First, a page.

If you are near the Pinecrest area, visit the Pinecrest Farmers Market on any Sunday to pick up a free composting bin. After filling the bin, drop it off at one of the designated locations in the parking area between Pinecrest Gardens and the Community Center near the Whilden Carrier Cottage. This free and public composting spot partners with the Fertile Earth Worm Farm, a company focused on commercial food waste pickup for restaurants, supermarkets, and sports arenas. Founded by Dr. Lanette Sobel in 2008, the team takes discarded organics to her farm or others in Homestead to be composted and turned into soil.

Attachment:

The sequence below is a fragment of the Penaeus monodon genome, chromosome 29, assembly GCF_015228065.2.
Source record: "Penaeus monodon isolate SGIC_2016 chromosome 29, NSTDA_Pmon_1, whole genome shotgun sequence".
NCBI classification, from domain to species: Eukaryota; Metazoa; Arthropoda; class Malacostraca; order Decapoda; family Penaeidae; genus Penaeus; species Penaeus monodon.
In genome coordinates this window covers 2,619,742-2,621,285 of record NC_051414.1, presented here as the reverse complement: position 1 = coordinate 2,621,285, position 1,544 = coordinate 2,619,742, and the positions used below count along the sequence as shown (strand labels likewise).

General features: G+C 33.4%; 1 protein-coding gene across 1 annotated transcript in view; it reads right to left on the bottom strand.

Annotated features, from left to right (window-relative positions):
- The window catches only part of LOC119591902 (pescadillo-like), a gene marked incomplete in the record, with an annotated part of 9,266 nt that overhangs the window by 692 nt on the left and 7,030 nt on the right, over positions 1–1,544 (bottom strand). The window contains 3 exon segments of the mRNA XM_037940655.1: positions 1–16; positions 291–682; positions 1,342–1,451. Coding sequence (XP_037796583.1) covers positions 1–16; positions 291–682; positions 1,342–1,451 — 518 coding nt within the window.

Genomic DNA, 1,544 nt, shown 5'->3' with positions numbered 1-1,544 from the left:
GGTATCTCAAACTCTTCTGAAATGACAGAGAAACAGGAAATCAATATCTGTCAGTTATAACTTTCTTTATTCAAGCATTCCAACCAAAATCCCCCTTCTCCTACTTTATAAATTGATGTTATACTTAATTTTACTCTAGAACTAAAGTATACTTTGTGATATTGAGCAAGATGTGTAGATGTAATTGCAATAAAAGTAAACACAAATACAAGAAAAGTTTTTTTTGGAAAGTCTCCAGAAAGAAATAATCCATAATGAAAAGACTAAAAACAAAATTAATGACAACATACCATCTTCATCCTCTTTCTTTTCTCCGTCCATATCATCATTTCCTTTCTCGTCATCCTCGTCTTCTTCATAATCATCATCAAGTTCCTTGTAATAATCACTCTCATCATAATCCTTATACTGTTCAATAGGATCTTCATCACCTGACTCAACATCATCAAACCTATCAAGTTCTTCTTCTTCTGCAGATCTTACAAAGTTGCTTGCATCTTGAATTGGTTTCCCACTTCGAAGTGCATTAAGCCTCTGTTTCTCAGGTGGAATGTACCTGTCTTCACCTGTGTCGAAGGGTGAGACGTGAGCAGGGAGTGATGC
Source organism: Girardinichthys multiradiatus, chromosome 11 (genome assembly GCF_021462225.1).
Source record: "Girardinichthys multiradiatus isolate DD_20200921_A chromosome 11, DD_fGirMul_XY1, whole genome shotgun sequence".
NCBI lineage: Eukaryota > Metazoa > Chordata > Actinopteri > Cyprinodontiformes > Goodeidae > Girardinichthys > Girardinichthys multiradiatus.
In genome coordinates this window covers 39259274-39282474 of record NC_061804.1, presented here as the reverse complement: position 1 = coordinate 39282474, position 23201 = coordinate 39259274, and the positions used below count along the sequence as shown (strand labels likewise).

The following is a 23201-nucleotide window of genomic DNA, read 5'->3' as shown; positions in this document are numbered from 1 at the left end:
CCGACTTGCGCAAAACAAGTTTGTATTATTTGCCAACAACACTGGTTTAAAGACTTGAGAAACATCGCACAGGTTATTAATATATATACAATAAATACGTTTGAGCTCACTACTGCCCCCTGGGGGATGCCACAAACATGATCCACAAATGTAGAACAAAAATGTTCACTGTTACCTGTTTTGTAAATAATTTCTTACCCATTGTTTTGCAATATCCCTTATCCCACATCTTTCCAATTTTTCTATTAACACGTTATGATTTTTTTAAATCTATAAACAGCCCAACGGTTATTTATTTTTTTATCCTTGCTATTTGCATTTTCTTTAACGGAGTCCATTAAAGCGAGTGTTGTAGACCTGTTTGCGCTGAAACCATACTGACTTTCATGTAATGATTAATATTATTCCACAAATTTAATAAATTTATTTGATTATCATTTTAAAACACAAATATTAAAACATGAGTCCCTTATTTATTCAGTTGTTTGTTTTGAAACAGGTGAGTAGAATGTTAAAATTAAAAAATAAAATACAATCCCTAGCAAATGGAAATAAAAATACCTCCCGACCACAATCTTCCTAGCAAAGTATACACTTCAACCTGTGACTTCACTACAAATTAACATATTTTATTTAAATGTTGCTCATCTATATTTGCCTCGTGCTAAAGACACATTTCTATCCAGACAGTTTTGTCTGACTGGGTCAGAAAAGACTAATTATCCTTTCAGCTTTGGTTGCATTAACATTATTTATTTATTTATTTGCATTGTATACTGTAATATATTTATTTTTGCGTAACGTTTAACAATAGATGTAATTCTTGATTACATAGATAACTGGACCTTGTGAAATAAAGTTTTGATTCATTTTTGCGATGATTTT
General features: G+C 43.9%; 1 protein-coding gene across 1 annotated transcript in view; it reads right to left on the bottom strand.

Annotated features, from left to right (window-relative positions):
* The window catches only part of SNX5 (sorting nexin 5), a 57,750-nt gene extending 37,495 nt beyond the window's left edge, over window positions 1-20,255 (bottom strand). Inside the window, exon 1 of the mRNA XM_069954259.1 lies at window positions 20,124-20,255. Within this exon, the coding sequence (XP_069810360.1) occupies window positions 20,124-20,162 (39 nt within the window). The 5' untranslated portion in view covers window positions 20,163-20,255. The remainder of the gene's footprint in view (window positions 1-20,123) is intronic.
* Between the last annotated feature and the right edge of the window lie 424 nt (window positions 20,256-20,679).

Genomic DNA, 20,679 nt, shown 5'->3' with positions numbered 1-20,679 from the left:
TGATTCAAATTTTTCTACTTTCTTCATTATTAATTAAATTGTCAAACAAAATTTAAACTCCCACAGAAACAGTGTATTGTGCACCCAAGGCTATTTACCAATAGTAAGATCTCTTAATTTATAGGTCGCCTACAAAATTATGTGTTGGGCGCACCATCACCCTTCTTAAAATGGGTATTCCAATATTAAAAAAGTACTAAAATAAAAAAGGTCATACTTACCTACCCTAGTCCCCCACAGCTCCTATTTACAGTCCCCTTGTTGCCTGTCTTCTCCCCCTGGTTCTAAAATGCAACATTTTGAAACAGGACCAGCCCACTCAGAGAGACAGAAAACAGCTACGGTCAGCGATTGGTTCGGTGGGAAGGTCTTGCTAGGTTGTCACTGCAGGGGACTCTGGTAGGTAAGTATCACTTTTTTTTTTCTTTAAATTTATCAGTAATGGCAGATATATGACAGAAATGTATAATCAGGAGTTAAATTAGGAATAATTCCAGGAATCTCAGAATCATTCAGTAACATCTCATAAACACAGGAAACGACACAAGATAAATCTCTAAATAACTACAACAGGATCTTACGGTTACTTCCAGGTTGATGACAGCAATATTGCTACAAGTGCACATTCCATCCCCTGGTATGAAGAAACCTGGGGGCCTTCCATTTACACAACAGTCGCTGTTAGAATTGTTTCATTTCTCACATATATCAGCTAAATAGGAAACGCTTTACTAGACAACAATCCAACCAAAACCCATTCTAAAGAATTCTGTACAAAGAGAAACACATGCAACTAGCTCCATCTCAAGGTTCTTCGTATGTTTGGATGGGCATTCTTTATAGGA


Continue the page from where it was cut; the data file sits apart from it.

Francisco Torres of Compost For Life | Photo by Greg Clark, Good Miami Project

Compost for Life has already donated over 23,000 lbs of ‘black gold’ to local farmers and community gardeners like the Green Haven Project, Blue Horizon Farm, Health in the Hood, and Aloha Redland. The organization also partners with community leaders to host community dropoff hubs, or you can host your own. The submissions are running through their website.

When Francisco Torres, founder of Compost for Life, began his pioneering journey to bring good, reliable, affordable composting options to Miami, commercial and residential composting were not mainstream. Today, Compost for Life serves over 40 businesses, including schools and hospitals, and offers residential pick-up service. 

"You often hear people in Miami don't care about recycling; they don’t care about composting,” Francisco says. “But we care, and we are here -- because we want to make a difference and bring about change."